Wakatakakage defeats Hoshoryu – Basic sumo mechanics here, Hoshoryu was too high at the tachiai, and left his chest open for Wakatakakage to attack at close range. With his hands inside, Hoshoryu was busy trying to repel Wakatakakage’s opening combo, and failed to set his feet and hold ground. It was 3 steps to the bales, and loss number 8 for Hoshoryu. He needs to regroup and get used to his larger body. Wakatakakage improves to 6-7.

Daieisho defeats Myogiryu – We assumed this was a “gimme” match for Daieisho, and it sort of panned out that way. Myogiryu put up and adequate defense, but did little to evade Daieisho’s thrusting attacks. Daieisho improves to 6-7.

Kiribayama defeats Takarafuji – Kiribayama made the mistake of attacking Takarafuji’s neck at the open. We all know he had that thing removed more than a decade ago, and Kiribayama recognized his mistake and just abandoned that line of offense. This tactical error let Takarafuji set up his defense, and Kiribayama was stuck. In desperation he went for where Takarafuji’s neck should be again, with no results. But then, some brilliant sumo! Kiribayama changed up his grip, moved to the side and put his right hand on Takarafuji’s mawashi knot, and threw him. Kiribayama improves to 5-8. Way to stay in the match, sir!

Ura defeats Ichinojo – Who needs a tachiai? They both stood up and sort of inched toward each other. This left Ichinojo a bit disoriented I think, and as soon as Ura got in range, out came the slap from above. Well, this left Ichinojo wide open for Ura to duck in, and just like that Ichinojo is in trouble. Unable to reach Ichinojo’s belt, Ura decided we had not see katasukashi for a couple of days, and out comes his forth of this tournament. So lets count them up, 4 x katasukashi, 2 x tottari and an ashitori. Thats quite the variety of kimarite! Ichinojo takes his 8th face first in the dirt, and Ura improves to 10-3.

Endo defeats Meisei – I am not sure why so many matta were called on this one, but Kimura Tamajiro clearly did not like what he was seeing from Endo. When they finally started (4th attempt?), both were expecting another matta call, and it really wrecked the tempo of the match. Endo could not get any sort of grip, but Meisei left his chest open, and Endo resorted to thrusting him out. Endo improves to 7-6.

Abi defeats Takakeisho – Tamajiro on the matta streak yet again. Did someone forget to give this guy his coffee today? Takakeisho started well enough, but Abi broke his stance, and Takakeisho resorted to pulling. Once started, he seemed unable to set his feet and attack to the front again. With Abi, this means you are pretty much done. Abi pressed the attack, and Takakeisho took his second loss still trying to reach past Abi’s long arms and pull. Abi improves to 12-1, and will face Terunofuji tomorrow.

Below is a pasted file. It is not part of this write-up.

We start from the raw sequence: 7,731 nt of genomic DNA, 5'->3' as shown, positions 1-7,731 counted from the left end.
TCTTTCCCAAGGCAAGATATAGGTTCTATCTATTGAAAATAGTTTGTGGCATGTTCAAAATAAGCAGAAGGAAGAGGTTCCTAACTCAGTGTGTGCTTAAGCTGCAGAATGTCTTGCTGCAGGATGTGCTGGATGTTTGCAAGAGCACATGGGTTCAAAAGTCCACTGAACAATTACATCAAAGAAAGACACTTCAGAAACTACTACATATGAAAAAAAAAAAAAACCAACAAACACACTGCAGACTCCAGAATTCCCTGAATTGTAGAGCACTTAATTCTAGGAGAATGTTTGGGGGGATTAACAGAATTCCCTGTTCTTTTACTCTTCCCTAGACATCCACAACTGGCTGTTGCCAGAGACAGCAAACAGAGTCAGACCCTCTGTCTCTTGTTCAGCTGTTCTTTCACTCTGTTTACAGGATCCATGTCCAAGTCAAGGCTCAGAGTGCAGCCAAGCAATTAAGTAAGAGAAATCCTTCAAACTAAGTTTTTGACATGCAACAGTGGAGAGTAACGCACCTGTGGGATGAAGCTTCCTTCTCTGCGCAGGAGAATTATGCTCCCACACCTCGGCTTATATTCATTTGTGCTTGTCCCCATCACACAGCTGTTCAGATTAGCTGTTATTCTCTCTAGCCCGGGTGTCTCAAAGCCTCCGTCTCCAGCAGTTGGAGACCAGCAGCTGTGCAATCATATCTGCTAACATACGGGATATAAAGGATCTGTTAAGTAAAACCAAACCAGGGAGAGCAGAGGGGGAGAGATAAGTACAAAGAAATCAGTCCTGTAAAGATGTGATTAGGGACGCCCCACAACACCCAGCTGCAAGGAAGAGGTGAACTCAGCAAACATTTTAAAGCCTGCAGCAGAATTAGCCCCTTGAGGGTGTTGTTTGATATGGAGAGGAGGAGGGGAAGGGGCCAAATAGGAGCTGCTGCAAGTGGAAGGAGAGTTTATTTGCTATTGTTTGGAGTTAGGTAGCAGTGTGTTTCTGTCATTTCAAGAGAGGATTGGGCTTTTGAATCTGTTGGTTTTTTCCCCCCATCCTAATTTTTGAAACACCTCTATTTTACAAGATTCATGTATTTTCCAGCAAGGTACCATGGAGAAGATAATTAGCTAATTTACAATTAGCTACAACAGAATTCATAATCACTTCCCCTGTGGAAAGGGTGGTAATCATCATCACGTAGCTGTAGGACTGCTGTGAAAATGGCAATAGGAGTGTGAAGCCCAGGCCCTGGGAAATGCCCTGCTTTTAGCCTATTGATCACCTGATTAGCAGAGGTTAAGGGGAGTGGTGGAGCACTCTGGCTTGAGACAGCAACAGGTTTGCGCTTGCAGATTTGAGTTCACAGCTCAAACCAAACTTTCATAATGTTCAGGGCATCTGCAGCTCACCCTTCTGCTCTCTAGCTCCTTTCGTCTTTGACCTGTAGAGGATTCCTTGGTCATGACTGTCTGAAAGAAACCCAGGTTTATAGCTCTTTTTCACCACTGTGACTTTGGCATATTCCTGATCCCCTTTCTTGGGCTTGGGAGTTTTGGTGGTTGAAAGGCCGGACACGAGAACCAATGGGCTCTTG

Shodai defeats Tamawashi – Tamawashi got captured by Shodai early, and decided to arm-bar throw the Ozeki. This almost started to work, but Shodai had his defense up, and did not allow Tamawashi to complete the rotation. Both end the day at 9-4.

Terunofuji defeats Mitakeumi – Mitakeumi got one attack in, then was captured by the Yokozuna with a frontal right hand grip. Terunofuji did not give Mitakeumi time to consolidate into yotsu and return fire, he stood Mitakeumi up and drove forward for a quick win. Terunofuji remains unbeaten at 13-0.

5 thoughts on “Kyushu Day 13 Highlights

  1. Can’t say I’ve been as happy as I am to be proven wrong on Abi. He’s changed a lot more then I’ve given him credit for.

  2. My impression of the Abi-Takakeisho bout was that they went strength against strength and Abi was the stronger. I see where Takakeisho didn’t re-set his feet and launch a frontal attack, but I’m not sure it would have made any difference, he got beat, fair and square.

  3. Bit of a strange tournament now in that the lone Yokozuna will only face one of the Ozeki in Act 3. Day 14 Abi, Day 15 Shodai or Takakeisho. Anyone recall the last time this happened?

    While Abi has come a long way and I like him, I’m hoping T-Rex puts him away tonight and takes the yusho on Day 14.

    I would have to respectfully disagree that Abi, rather than Takakeisho, is the guy using ‘one weird trick’. Looked to me like the two currently most powerful pusher-thrusters going at it, and Abi simply coming out on top.
    I would put his chances against Teru tomorrow as no better than 10%. But as Herouth already mentioned in a comment here a day or two ago – if we have learned anything from Teru’s rare losses over the last few tournaments it is that the one thing that just might be able to discomfort the Yokozuna is a quick, powerful and mobile oshi attack that doesn;t let him close the distance and doesn’t allow him to get into a clinch. (See Meisei and Daiesho’s wins last time.)

  5. To be fair to Takakeisho, Abi is a tough matchup for him, as attested to by their head-to-head, which stood at 2-2 before today’s bout, with two of Abi’s previous wins coming after Takakeisho made Ozeki.

    I’ll be very upset if Ura doesn’t get the technique prize.